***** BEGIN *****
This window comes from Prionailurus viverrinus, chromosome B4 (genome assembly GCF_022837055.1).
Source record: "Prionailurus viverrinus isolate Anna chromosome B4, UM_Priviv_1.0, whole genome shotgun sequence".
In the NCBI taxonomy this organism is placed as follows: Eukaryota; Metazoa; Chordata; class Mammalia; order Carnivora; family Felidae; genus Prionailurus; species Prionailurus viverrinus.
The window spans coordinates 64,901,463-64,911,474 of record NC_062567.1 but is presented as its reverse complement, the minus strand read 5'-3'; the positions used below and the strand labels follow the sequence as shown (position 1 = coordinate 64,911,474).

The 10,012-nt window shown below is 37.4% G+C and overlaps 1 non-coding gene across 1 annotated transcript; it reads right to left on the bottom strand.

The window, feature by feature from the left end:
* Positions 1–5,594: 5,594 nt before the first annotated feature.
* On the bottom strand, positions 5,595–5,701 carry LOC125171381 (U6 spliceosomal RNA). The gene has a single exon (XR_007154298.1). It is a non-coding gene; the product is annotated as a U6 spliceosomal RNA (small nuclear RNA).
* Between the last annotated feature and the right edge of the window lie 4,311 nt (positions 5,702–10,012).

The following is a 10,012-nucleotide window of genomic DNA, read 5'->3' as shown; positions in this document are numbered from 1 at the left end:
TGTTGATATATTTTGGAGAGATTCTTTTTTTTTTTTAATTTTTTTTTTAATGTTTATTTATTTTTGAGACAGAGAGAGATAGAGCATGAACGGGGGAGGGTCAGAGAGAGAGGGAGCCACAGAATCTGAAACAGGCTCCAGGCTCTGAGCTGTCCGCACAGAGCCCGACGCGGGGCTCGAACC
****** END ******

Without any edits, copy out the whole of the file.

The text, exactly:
This window comes from Prionailurus viverrinus, chromosome B4 (genome assembly GCF_022837055.1).
Source record: "Prionailurus viverrinus isolate Anna chromosome B4, UM_Priviv_1.0, whole genome shotgun sequence".
In the NCBI taxonomy this organism is placed as follows: Eukaryota; Metazoa; Chordata; class Mammalia; order Carnivora; family Felidae; genus Prionailurus; species Prionailurus viverrinus.
The window spans coordinates 64,901,463-64,911,474 of record NC_062567.1 but is presented as its reverse complement, the minus strand read 5'-3'; the positions used below and the strand labels follow the sequence as shown (position 1 = coordinate 64,911,474).

The 10,012-nt window shown below is 37.4% G+C and overlaps 1 non-coding gene across 1 annotated transcript; it reads right to left on the bottom strand.

The window, feature by feature from the left end:
* Positions 1–5,594: 5,594 nt before the first annotated feature.
* On the bottom strand, positions 5,595–5,701 carry LOC125171381 (U6 spliceosomal RNA). The gene has a single exon (XR_007154298.1). It is a non-coding gene; the product is annotated as a U6 spliceosomal RNA (small nuclear RNA).
* Between the last annotated feature and the right edge of the window lie 4,311 nt (positions 5,702–10,012).

The following is a 10,012-nucleotide window of genomic DNA, read 5'->3' as shown; positions in this document are numbered from 1 at the left end:
TGTTGATATATTTTGGAGAGATTCTTTTTTTTTTTTAATTTTTTTTTTAATGTTTATTTATTTTTGAGACAGAGAGAGATAGAGCATGAACGGGGGAGGGTCAGAGAGAGAGGGAGCCACAGAATCTGAAACAGGCTCCAGGCTCTGAGCTGTCCGCACAGAGCCCGACGCGGGGCTCGAACC